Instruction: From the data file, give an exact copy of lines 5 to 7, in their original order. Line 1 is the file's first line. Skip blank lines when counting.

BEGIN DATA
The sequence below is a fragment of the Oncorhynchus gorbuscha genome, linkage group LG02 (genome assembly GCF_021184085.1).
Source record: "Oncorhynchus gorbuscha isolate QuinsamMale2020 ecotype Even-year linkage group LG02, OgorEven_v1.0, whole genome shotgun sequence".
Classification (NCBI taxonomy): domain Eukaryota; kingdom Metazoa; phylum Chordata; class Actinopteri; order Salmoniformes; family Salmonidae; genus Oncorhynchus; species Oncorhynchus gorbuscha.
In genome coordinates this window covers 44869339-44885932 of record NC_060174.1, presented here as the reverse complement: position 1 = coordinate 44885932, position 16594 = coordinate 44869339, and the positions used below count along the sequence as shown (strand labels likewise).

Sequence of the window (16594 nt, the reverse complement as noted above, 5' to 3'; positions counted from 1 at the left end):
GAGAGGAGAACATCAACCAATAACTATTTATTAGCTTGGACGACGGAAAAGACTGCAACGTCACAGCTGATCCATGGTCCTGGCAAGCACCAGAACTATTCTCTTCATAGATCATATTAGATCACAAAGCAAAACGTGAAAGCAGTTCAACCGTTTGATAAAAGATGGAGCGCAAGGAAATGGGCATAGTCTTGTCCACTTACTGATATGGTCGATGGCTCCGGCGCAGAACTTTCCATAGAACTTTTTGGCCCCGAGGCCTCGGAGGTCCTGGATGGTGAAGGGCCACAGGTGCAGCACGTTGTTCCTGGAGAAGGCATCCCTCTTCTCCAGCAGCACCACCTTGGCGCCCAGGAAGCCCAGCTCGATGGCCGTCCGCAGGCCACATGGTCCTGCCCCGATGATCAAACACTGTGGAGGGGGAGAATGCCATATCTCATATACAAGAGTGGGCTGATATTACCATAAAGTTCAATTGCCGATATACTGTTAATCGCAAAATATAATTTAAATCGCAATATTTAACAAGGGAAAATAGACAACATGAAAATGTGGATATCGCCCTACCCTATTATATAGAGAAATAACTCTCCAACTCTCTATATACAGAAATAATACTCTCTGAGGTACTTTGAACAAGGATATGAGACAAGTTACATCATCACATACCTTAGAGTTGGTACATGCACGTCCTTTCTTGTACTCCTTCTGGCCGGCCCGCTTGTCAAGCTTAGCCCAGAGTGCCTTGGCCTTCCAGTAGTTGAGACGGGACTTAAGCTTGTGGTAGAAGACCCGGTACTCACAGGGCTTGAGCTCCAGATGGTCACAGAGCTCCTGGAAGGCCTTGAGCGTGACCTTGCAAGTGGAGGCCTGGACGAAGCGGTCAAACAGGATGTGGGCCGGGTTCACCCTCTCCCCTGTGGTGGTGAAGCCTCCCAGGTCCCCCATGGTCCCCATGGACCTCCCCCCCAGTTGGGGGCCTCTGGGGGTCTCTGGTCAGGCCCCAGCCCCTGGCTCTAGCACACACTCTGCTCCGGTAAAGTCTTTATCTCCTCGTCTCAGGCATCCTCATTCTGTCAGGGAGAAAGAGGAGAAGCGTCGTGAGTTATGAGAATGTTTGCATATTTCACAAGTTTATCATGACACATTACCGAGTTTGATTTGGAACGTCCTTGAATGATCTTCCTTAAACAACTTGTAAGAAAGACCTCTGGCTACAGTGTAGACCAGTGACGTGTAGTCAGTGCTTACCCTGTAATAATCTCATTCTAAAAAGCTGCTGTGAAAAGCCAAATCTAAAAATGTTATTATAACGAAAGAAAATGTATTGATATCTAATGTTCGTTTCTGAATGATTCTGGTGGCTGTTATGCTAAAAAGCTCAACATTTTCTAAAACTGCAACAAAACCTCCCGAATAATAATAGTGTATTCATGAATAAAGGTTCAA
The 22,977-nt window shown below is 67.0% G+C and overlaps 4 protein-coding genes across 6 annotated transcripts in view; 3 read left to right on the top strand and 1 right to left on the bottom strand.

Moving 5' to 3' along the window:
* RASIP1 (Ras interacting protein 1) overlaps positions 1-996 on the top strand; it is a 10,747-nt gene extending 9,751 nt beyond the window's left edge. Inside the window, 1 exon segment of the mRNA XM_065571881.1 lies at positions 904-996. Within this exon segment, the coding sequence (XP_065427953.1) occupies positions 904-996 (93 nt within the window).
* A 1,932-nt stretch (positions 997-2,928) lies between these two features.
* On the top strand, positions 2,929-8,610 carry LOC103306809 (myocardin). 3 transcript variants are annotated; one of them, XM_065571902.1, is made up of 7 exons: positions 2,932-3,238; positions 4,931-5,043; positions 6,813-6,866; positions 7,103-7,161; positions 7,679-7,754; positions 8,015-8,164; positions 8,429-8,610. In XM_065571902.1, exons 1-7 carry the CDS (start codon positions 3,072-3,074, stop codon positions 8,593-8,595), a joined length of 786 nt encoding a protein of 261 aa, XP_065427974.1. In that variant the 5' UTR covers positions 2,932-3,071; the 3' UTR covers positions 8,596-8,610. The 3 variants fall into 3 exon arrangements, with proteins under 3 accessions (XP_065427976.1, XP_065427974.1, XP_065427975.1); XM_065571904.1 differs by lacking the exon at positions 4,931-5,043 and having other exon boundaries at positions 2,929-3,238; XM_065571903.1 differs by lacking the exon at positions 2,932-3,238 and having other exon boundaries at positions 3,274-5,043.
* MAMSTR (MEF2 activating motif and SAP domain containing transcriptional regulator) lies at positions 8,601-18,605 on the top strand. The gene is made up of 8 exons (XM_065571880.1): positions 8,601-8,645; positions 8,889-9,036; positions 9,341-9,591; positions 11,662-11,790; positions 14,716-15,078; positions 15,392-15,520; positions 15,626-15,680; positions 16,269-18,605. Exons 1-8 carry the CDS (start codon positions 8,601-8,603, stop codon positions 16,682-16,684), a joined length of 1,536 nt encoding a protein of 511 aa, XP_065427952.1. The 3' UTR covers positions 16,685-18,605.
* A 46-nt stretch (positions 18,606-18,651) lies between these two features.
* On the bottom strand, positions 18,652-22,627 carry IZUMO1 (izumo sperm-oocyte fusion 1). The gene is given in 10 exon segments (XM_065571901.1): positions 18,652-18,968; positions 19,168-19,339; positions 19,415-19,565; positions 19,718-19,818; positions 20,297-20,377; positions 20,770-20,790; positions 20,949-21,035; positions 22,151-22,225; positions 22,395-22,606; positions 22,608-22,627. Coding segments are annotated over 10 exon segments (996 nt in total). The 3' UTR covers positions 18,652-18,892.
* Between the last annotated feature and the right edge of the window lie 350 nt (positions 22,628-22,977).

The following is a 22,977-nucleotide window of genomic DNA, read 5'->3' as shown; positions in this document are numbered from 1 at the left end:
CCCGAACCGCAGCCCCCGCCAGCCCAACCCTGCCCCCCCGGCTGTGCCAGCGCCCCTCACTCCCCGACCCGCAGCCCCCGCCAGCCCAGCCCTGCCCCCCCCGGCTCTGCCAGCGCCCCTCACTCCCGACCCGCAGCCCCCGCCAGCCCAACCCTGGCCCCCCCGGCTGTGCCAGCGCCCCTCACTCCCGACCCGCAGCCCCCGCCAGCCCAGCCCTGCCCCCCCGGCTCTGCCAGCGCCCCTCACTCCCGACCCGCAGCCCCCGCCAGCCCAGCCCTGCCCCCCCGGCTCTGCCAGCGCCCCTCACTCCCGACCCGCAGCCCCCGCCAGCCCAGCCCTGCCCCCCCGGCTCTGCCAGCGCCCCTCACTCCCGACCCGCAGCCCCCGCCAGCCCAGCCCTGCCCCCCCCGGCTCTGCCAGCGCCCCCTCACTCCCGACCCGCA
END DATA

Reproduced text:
Sequence of the window (16594 nt, the reverse complement as noted above, 5' to 3'; positions counted from 1 at the left end):
GAGAGGAGAACATCAACCAATAACTATTTATTAGCTTGGACGACGGAAAAGACTGCAACGTCACAGCTGATCCATGGTCCTGGCAAGCACCAGAACTATTCTCTTCATAGATCATATTAGATCACAAAGCAAAACGTGAAAGCAGTTCAACCGTTTGATAAAAGATGGAGCGCAAGGAAATGGGCATAGTCTTGTCCACTTACTGATATGGTCGATGGCTCCGGCGCAGAACTTTCCATAGAACTTTTTGGCCCCGAGGCCTCGGAGGTCCTGGATGGTGAAGGGCCACAGGTGCAGCACGTTGTTCCTGGAGAAGGCATCCCTCTTCTCCAGCAGCACCACCTTGGCGCCCAGGAAGCCCAGCTCGATGGCCGTCCGCAGGCCACATGGTCCTGCCCCGATGATCAAACACTGTGGAGGGGGAGAATGCCATATCTCATATACAAGAGTGGGCTGATATTACCATAAAGTTCAATTGCCGATATACTGTTAATCGCAAAATATAATTTAAATCGCAATATTTAACAAGGGAAAATAGACAACATGAAAATGTGGATATCGCCCTACCCTATTATATAGAGAAATAACTCTCCAACTCTCTATATACAGAAATAATACTCTCTGAGGTACTTTGAACAAGGATATGAGACAAGTTACATCATCACATACCTTAGAGTTGGTACATGCACGTCCTTTCTTGTACTCCTTCTGGCCGGCCCGCTTGTCAAGCTTAGCCCAGAGTGCCTTGGCCTTCCAGTAGTTGAGACGGGACTTAAGCTTGTGGTAGAAGACCCGGTACTCACAGGGCTTGAGCTCCAGATGGTCACAGAGCTCCTGGAAGGCCTTGAGCGTGACCTTGCAAGTGGAGGCCTGGACGAAGCGGTCAAACAGGATGTGGGCCGGGTTCACCCTCTCCCCTGTGGTGGTGAAGCCTCCCAGGTCCCCCATGGTCCCCATGGACCTCCCCCCCAGTTGGGGGCCTCTGGGGGTCTCTGGTCAGGCCCCAGCCCCTGGCTCTAGCACACACTCTGCTCCGGTAAAGTCTTTATCTCCTCGTCTCAGGCATCCTCATTCTGTCAGGGAGAAAGAGGAGAAGCGTCGTGAGTTATGAGAATGTTTGCATATTTCACAAGTTTATCATGACACATTACCGAGTTTGATTTGGAACGTCCTTGAATGATCTTCCTTAAACAACTTGTAAGAAAGACCTCTGGCTACAGTGTAGACCAGTGACGTGTAGTCAGTGCTTACCCTGTAATAATCTCATTCTAAAAAGCTGCTGTGAAAAGCCAAATCTAAAAATGTTATTATAACGAAAGAAAATGTATTGATATCTAATGTTCGTTTCTGAATGATTCTGGTGGCTGTTATGCTAAAAAGCTCAACATTTTCTAAAACTGCAACAAAACCTCCCGAATAATAATAGTGTATTCATGAATAAAGGTTCAA
The 22,977-nt window shown below is 67.0% G+C and overlaps 4 protein-coding genes across 6 annotated transcripts in view; 3 read left to right on the top strand and 1 right to left on the bottom strand.